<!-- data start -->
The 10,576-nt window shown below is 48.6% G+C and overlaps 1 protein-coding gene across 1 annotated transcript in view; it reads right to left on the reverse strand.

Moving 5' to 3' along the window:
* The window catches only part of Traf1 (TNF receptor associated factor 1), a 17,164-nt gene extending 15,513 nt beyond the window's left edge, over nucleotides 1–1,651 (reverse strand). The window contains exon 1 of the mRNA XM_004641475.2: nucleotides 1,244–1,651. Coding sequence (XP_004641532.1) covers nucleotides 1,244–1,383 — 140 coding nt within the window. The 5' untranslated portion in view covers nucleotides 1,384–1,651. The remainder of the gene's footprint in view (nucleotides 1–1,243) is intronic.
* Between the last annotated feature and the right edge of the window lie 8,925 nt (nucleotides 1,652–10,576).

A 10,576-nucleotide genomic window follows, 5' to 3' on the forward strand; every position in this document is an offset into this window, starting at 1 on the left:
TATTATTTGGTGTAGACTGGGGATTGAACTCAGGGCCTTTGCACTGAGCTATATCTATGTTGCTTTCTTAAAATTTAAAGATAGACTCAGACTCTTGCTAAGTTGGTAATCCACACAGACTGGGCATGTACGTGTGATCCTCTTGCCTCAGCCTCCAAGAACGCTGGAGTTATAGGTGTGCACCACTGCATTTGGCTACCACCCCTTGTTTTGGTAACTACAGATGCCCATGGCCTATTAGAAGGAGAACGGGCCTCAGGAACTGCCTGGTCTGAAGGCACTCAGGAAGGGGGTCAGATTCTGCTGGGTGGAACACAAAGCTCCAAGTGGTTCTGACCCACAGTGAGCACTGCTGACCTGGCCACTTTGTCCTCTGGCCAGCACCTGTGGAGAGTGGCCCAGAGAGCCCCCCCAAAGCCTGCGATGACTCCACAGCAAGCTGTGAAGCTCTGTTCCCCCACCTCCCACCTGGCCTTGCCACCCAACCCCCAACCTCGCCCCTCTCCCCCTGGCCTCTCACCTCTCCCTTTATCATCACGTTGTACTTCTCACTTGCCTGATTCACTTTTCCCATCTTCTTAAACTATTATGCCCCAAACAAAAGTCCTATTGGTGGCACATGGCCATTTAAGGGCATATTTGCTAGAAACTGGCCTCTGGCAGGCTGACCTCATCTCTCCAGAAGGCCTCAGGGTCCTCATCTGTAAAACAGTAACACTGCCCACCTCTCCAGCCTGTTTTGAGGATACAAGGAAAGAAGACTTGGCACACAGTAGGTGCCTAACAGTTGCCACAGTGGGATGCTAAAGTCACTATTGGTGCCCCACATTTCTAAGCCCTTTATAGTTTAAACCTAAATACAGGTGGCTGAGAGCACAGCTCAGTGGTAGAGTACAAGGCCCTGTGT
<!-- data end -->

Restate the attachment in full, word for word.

The 10,576-nt window shown below is 48.6% G+C and overlaps 1 protein-coding gene across 1 annotated transcript in view; it reads right to left on the reverse strand.

Moving 5' to 3' along the window:
* The window catches only part of Traf1 (TNF receptor associated factor 1), a 17,164-nt gene extending 15,513 nt beyond the window's left edge, over nucleotides 1–1,651 (reverse strand). The window contains exon 1 of the mRNA XM_004641475.2: nucleotides 1,244–1,651. Coding sequence (XP_004641532.1) covers nucleotides 1,244–1,383 — 140 coding nt within the window. The 5' untranslated portion in view covers nucleotides 1,384–1,651. The remainder of the gene's footprint in view (nucleotides 1–1,243) is intronic.
* Between the last annotated feature and the right edge of the window lie 8,925 nt (nucleotides 1,652–10,576).

A 10,576-nucleotide genomic window follows, 5' to 3' on the forward strand; every position in this document is an offset into this window, starting at 1 on the left:
TATTATTTGGTGTAGACTGGGGATTGAACTCAGGGCCTTTGCACTGAGCTATATCTATGTTGCTTTCTTAAAATTTAAAGATAGACTCAGACTCTTGCTAAGTTGGTAATCCACACAGACTGGGCATGTACGTGTGATCCTCTTGCCTCAGCCTCCAAGAACGCTGGAGTTATAGGTGTGCACCACTGCATTTGGCTACCACCCCTTGTTTTGGTAACTACAGATGCCCATGGCCTATTAGAAGGAGAACGGGCCTCAGGAACTGCCTGGTCTGAAGGCACTCAGGAAGGGGGTCAGATTCTGCTGGGTGGAACACAAAGCTCCAAGTGGTTCTGACCCACAGTGAGCACTGCTGACCTGGCCACTTTGTCCTCTGGCCAGCACCTGTGGAGAGTGGCCCAGAGAGCCCCCCCAAAGCCTGCGATGACTCCACAGCAAGCTGTGAAGCTCTGTTCCCCCACCTCCCACCTGGCCTTGCCACCCAACCCCCAACCTCGCCCCTCTCCCCCTGGCCTCTCACCTCTCCCTTTATCATCACGTTGTACTTCTCACTTGCCTGATTCACTTTTCCCATCTTCTTAAACTATTATGCCCCAAACAAAAGTCCTATTGGTGGCACATGGCCATTTAAGGGCATATTTGCTAGAAACTGGCCTCTGGCAGGCTGACCTCATCTCTCCAGAAGGCCTCAGGGTCCTCATCTGTAAAACAGTAACACTGCCCACCTCTCCAGCCTGTTTTGAGGATACAAGGAAAGAAGACTTGGCACACAGTAGGTGCCTAACAGTTGCCACAGTGGGATGCTAAAGTCACTATTGGTGCCCCACATTTCTAAGCCCTTTATAGTTTAAACCTAAATACAGGTGGCTGAGAGCACAGCTCAGTGGTAGAGTACAAGGCCCTGTGT